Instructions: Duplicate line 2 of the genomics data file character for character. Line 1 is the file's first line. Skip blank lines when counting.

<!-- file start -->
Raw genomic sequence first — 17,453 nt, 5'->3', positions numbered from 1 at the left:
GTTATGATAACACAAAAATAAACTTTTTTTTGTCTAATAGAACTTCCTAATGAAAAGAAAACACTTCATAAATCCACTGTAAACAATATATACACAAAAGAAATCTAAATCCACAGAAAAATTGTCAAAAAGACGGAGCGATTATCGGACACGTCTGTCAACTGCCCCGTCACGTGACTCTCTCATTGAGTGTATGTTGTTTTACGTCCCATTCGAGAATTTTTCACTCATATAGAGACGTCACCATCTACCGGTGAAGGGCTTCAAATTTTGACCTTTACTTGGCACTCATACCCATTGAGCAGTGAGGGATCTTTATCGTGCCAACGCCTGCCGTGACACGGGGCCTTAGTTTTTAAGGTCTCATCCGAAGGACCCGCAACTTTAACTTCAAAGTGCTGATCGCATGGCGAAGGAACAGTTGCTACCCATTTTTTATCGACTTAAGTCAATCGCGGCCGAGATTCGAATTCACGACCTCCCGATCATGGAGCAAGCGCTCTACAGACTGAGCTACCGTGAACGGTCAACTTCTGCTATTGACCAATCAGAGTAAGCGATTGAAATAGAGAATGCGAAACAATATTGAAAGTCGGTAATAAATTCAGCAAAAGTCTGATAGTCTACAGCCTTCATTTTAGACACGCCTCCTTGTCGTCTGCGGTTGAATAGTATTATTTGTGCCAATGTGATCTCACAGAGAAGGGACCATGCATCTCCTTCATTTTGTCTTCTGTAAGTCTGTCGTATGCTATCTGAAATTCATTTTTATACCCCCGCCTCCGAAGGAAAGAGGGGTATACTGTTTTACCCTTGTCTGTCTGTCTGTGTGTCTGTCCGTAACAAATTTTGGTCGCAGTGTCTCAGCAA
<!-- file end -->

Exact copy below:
GTTATGATAACACAAAAATAAACTTTTTTTTGTCTAATAGAACTTCCTAATGAAAAGAAAACACTTCATAAATCCACTGTAAACAATATATACACAAAAGAAATCTAAATCCACAGAAAAATTGTCAAAAAGACGGAGCGATTATCGGACACGTCTGTCAACTGCCCCGTCACGTGACTCTCTCATTGAGTGTATGTTGTTTTACGTCCCATTCGAGAATTTTTCACTCATATAGAGACGTCACCATCTACCGGTGAAGGGCTTCAAATTTTGACCTTTACTTGGCACTCATACCCATTGAGCAGTGAGGGATCTTTATCGTGCCAACGCCTGCCGTGACACGGGGCCTTAGTTTTTAAGGTCTCATCCGAAGGACCCGCAACTTTAACTTCAAAGTGCTGATCGCATGGCGAAGGAACAGTTGCTACCCATTTTTTATCGACTTAAGTCAATCGCGGCCGAGATTCGAATTCACGACCTCCCGATCATGGAGCAAGCGCTCTACAGACTGAGCTACCGTGAACGGTCAACTTCTGCTATTGACCAATCAGAGTAAGCGATTGAAATAGAGAATGCGAAACAATATTGAAAGTCGGTAATAAATTCAGCAAAAGTCTGATAGTCTACAGCCTTCATTTTAGACACGCCTCCTTGTCGTCTGCGGTTGAATAGTATTATTTGTGCCAATGTGATCTCACAGAGAAGGGACCATGCATCTCCTTCATTTTGTCTTCTGTAAGTCTGTCGTATGCTATCTGAAATTCATTTTTATACCCCCGCCTCCGAAGGAAAGAGGGGTATACTGTTTTACCCTTGTCTGTCTGTCTGTGTGTCTGTCCGTAACAAATTTTGGTCGCAGTGTCTCAGCAA